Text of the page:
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The management of the airway is central in paediatric resuscitation, particularly because respiratory conditions are a frequent cause of paediatric cardiac arrest. Positive pressure ventilation during cardiorespiratory arrest may be given by either BVM ventilation, supraglottic airway device or by endotracheal tube depending on the training and expertise of the rescuers. Placement of an advanced airway device such as a supraglottic airway (SGA) or endotracheal tube (ETT) may allow more effective resuscitation than ventilation using a BVM device.  However, uncertainties remain about the risk and benefit of each method of managing the airway during CPR.

Associated challenges that may affect the quality of CPR provided include:

  • provision of effective (but not excessive) ventilation
  • delivery of continuous chest compressions
  • the procedure resulting in prolonged interruptions in chest compressions
  • risks of failed intubation attempts and unrecognised oesophageal intubation

As a part of the ILCOR 2019 CoSTR process, the Paediatric Taskforce performed a systematic review to identify and analyse all published evidence reporting outcomes of advanced airway placement during CPR in infants and children during OHCA and IHCA.15

As a result of inherent limitations in their design and data sources, the available studies provide only very-low-certainty evidence about whether attempting advanced airway placement during resuscitation (ie. before ROSC) improves resuscitation outcomes. The best available data show no benefit from advanced airway interventions, and some suggested association with harm for the critical outcomes of survival with favorable neurological outcome and survival to hospital discharge. The effects of placement of an advanced airway are uncertain for the short-term resuscitation outcomes of survival to hospital admission and ROSC.

Effective BVM ventilation and insertion of ETT or SGA are all difficult skills that require good initial training, retraining, and quality control to be performed consistently, safely, and effectively.

The benefit or harm associated with advanced airway–based resuscitation may differ across settings and available data does not help us to decide whether better outcomes might be achieved by advanced airway–based strategies by highly trained and experienced airway operators, during long distance transport, or in prolonged resuscitation situations. The analysed data are also relevant only to advanced airway interventions during CPR and do not pertain to airway management after ROSC or in other critical situations.

ANZCOR suggests the use of BVM ventilation rather than ETT or SGA insertion in the management of children during cardiac arrest in the out-of-hospital setting [weak recommendation, very low certainty of evidence]. There is insufficient evidence to support any recommendation about the use of ETT or SGA in the management of children with cardiac arrest in the in-hospital setting.15

9.3

Bag-Valve-Mask (BVM) Ventilation

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Adequate inflation of the lungs is usually achievable with BVM ventilation but this can be a difficult technique for the non-expert. BVM ventilation is an acceptable technique during CPR as long as the lungs can be inflated adequately.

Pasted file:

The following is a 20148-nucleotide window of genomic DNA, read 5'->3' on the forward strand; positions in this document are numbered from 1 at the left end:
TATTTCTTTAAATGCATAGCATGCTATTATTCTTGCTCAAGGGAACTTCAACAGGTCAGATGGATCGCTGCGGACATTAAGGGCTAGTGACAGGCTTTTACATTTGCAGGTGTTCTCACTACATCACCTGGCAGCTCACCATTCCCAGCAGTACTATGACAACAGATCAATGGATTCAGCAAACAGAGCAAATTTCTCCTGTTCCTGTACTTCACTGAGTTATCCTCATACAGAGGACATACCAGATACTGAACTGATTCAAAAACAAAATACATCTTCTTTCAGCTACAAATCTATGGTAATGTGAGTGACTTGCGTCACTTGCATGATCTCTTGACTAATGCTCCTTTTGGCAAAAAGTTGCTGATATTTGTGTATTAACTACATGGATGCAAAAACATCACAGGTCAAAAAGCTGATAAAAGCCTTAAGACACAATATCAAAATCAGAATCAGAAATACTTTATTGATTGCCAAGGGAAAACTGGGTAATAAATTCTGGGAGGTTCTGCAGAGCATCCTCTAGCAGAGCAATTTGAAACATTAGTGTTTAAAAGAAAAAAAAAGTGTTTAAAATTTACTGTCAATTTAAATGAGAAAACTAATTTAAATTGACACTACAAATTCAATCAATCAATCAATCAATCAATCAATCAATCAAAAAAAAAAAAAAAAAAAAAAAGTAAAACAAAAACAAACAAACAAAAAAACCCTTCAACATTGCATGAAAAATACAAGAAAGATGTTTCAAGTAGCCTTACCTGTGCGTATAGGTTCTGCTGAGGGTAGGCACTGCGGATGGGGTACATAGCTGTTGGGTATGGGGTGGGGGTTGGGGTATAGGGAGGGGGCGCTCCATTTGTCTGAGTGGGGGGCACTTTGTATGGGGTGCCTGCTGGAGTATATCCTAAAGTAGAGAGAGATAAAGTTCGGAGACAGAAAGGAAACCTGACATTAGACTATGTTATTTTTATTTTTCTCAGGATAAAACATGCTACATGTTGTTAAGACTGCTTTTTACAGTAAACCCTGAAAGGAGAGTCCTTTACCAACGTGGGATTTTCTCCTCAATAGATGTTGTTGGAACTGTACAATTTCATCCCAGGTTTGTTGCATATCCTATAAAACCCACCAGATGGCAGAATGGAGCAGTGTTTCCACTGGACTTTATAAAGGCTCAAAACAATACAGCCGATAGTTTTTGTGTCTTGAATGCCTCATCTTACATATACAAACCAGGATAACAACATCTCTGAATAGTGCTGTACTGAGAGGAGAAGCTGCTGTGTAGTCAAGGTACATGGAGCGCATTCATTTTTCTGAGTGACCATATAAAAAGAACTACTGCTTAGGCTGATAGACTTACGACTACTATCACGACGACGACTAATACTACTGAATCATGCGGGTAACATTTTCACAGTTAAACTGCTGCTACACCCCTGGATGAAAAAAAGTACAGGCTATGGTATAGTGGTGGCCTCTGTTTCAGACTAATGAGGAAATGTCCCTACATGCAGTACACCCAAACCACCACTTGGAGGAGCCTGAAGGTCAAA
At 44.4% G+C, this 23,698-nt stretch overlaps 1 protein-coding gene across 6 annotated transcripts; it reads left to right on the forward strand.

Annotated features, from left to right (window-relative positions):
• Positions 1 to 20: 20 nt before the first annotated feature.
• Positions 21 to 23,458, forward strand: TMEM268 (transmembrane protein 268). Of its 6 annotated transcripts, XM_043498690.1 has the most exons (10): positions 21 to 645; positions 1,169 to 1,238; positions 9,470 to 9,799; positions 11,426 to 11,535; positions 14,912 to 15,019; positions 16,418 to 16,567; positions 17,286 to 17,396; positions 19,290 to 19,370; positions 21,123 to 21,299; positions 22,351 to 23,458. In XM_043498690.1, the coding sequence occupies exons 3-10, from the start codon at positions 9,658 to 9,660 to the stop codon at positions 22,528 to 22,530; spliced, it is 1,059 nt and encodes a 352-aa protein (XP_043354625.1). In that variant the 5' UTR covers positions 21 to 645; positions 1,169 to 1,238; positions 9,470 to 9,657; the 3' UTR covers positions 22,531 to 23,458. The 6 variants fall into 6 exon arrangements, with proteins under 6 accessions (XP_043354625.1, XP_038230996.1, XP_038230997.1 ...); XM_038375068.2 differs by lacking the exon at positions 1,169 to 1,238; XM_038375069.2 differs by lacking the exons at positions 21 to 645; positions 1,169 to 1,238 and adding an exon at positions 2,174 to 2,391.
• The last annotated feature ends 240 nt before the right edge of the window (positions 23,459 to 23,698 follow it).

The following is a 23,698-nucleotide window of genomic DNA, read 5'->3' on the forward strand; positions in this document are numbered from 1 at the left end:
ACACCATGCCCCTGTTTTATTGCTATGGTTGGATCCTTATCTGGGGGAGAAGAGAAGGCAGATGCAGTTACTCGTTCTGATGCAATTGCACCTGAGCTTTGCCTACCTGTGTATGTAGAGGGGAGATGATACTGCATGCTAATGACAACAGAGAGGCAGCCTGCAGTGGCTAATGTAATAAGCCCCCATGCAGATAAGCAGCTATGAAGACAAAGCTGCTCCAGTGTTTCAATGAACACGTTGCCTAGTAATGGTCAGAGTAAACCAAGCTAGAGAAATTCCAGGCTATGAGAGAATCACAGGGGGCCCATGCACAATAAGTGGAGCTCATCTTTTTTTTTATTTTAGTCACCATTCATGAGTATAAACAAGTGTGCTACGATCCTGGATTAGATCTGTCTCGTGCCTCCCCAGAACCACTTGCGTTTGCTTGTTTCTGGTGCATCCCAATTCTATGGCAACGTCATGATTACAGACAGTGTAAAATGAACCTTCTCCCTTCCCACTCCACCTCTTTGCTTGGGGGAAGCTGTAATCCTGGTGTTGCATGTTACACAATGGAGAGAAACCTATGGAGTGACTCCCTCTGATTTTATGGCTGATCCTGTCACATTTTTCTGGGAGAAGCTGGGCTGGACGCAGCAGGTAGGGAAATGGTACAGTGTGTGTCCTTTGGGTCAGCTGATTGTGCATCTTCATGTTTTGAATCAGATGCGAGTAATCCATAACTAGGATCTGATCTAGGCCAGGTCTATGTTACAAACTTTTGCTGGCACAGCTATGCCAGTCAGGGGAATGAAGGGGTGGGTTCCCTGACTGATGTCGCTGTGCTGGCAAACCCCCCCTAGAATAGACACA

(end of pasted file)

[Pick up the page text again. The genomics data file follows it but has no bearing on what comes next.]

BVM may be given by either self-inflating resuscitation bags or oxygen flow inflating (exemplified by Jackson-Rees modified Ayre's T-piece) bags. Self-inflating resuscitation bags are recommended for the occasional resuscitator because of ease of operation.  High flow oxygen should be added. 

9.4

Supraglottic airway (SGA)

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A supraglottic airway (SGA) may be used to establish an airway and give ventilation instead of using a BVM by persons trained in their use. They should not be used in semi-conscious patients or when the gag reflex is present. They are subject to dislodgment during transport. Their use should not replace mastery of BVM ventilation. The SGA is a suitable means of providing ventilation in situations where BVM ventilation has failed or is inadequate and ETT intubation is not possible.

Supraglottic airway sizes to suit body weight of newborns, infants and children differ according to the SGA brand and type so manufacturer’s guidelines should be followed. It should be noted that SGA size may be better estimated using ideal rather than actual body weight.

9.5

Endotracheal Intubation

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Intubation of the trachea has several advantages but should not be attempted at the disadvantage of prolonging hypoxaemia [Good Practice Statement]. If intubation cannot be accomplished easily, oxygenation should be re-established by assisted or controlled positive pressure ventilation with a BVM device before a re-attempt at intubation. Endotracheal intubation offers several advantages, as it:

  • establishes and maintains a patent airway,
  • facilitates initial mechanical ventilation with 100% oxygen (and later accurate administration of lesser amounts),
  • minimises pulmonary aspiration and pulmonary oedema,
  • enables suctioning of the trachea,
  • may be more practicable for airway maintenance and ventilation than BVM ventilation during prolonged management or transport.

This technique may be preferred in the hospital setting for maintenance of the airway and provision of mechanical ventilation after initial ventilation with BVM ventilation or SGA ventilation and to reduce the risk of aspiration.

The ILCOR 2020 PLS Task Force commissioned an evidence update comparing cuffed with uncuffed tracheal tubes1 to identify any evidence on the topic published since the last review of this topic in 2010.5 The evidence update identified 3 systematic reviews, 2 randomised controlled trials and 3 observational studies published since the previous review. The PLS task force agreed that the evidence identified supports the consideration of a systematic review about the use of cuffed versus uncuffed tubes in cardiopulmonary resuscitation to ascertain if the treatment recommendation requires modification. Until the completion and analysis of a new systematic review, the 2010 treatment recommendation remains in effect.